My understanding of German is a bit feeble but might it be they are using a anechoic room instead of a Kippel?
 

andreasmaaan

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#9
But how do you account for the measurement differences? If they are different in the same way from review to review, it cannot be simply a unit to unit variation each time.
I'm not sure I see a consistent difference from measurement to measurement. Do you see a specific frequency range where Amir and S&E's measurements differ in the same way regardless of the DUT?
 

Absolute

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#10
You are right that EQing a speaker under 1 kHz is probably not so important, since the room problems will be more important.
Resonances should be EQ'd both above and below 1 kHz. The more I try the more I realize that room correction is a minefield where every step could potentially send the sound quality to hell.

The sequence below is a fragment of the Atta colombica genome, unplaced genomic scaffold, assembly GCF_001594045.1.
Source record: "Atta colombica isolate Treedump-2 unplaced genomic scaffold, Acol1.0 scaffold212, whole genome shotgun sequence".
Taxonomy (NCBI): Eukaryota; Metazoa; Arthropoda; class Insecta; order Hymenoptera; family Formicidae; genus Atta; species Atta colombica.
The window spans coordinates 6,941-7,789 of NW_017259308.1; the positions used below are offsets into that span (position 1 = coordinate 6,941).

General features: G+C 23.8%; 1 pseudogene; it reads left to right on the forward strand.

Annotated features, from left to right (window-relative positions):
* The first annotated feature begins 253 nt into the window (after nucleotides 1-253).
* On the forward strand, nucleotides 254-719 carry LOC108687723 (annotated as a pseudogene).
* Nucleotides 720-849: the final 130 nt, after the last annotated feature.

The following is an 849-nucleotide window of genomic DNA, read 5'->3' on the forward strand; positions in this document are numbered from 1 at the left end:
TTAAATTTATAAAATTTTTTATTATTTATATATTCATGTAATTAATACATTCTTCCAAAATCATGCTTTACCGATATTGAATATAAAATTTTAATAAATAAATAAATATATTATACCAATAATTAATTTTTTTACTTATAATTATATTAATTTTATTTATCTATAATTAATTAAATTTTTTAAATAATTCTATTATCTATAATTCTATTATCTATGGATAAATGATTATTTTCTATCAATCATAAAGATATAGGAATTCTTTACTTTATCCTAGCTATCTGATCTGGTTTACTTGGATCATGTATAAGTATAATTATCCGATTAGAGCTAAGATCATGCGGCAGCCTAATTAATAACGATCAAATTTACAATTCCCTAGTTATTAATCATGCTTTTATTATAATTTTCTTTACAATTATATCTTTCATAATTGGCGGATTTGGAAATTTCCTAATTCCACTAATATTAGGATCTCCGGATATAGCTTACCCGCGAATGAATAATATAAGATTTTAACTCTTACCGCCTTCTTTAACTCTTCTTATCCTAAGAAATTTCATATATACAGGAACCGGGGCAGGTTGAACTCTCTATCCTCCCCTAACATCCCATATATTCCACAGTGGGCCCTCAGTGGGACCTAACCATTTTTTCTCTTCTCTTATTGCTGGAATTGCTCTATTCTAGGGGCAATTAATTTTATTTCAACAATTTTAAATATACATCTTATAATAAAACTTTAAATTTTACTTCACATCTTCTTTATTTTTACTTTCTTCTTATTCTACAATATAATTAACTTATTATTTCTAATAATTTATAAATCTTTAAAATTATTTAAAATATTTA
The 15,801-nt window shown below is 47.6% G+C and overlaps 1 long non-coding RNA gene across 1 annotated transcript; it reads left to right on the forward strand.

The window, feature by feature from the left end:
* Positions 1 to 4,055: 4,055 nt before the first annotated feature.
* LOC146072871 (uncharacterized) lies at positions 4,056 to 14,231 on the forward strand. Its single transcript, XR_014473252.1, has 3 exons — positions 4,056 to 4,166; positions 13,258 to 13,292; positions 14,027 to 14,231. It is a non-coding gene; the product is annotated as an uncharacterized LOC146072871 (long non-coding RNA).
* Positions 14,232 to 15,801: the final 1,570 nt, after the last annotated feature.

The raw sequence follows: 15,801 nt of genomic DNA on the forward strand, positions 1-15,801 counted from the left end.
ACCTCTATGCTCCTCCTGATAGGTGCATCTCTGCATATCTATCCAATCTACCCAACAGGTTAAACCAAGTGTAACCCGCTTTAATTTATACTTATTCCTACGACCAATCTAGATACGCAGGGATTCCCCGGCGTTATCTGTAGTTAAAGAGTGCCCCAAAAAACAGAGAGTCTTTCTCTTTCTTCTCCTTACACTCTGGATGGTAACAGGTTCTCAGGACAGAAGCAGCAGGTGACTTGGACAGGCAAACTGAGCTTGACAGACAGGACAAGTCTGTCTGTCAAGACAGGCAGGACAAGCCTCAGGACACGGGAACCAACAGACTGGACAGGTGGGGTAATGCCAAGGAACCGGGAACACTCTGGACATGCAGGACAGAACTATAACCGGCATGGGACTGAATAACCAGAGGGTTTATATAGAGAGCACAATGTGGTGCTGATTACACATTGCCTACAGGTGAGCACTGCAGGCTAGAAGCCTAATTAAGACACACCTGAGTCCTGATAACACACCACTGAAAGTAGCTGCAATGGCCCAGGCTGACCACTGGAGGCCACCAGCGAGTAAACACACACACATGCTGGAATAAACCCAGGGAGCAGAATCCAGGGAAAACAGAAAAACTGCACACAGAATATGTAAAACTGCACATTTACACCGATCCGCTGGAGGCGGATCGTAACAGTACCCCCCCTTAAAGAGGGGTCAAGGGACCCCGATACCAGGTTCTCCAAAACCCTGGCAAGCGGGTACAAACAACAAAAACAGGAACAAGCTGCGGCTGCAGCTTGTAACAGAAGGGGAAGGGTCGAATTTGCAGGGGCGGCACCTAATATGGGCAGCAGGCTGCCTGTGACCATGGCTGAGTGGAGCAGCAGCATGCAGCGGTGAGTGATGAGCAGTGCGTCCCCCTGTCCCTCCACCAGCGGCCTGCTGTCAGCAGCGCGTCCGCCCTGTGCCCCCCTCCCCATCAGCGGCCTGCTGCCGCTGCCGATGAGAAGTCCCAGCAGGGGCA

I have an example where I used room correction through Audiolense that didn't sound good. It fixed all the issues below 1 kHz, but something was clearly way off.

Skjermbilde (11).png



So I measured before and after with MMM technique and this is what I found;

Audiolense is RED, normal M2 tuning without room correction is BLUE.

MMM original M2 (Blå) vs MMM Etter Audiolense (Rød).jpg


One thing is the clearly degraded overall tonality with way too thick upper bass and mids, another thing might be the flipside of the coin of doing room EQ. If we consider the importance of speaker resonances for audio quality as per Dr. Floyd "we must avoid resonances at all costs" Toole it might suddenly make sense why room EQ may come with a cost we can't afford;